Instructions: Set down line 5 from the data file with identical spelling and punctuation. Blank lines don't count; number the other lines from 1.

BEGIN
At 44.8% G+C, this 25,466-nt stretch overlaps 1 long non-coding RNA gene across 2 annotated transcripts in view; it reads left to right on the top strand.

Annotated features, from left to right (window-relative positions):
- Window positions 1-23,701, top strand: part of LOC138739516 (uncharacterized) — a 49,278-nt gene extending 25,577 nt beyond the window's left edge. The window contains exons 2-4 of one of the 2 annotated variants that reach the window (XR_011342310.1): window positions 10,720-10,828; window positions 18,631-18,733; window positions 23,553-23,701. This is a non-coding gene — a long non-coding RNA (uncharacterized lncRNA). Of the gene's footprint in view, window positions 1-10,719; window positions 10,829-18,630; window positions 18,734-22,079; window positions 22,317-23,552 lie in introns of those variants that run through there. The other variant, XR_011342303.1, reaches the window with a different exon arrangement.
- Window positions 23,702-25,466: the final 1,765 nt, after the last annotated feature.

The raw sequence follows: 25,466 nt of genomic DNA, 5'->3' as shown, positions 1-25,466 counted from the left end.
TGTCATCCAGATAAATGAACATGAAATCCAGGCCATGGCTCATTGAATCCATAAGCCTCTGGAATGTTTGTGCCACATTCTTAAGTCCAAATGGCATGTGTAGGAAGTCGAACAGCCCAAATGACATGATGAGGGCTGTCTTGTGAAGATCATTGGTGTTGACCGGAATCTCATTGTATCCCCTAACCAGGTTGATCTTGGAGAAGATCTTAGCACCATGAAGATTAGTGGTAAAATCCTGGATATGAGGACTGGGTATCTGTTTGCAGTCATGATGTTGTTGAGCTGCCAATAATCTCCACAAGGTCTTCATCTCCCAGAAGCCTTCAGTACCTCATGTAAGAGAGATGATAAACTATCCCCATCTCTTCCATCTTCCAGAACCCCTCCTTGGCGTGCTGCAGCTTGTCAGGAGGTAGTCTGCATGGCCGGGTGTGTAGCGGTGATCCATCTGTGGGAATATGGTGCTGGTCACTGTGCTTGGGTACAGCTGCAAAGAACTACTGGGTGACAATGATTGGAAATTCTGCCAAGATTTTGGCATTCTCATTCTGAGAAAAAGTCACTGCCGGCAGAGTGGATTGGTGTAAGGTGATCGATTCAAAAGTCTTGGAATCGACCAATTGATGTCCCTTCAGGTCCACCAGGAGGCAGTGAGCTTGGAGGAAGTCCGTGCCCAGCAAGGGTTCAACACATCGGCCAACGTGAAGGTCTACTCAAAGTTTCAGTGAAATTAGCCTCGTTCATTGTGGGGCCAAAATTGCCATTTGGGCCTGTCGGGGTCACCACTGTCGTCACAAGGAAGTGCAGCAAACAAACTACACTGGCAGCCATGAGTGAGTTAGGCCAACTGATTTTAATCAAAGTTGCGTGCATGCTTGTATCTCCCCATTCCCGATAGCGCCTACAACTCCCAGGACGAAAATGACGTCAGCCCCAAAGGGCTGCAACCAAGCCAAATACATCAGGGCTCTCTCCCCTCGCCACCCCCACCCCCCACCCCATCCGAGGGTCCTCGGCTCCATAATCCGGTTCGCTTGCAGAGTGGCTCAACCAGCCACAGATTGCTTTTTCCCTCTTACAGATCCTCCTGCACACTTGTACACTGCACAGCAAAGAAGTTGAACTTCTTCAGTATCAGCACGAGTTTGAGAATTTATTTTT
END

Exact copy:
The raw sequence follows: 25,466 nt of genomic DNA, 5'->3' as shown, positions 1-25,466 counted from the left end.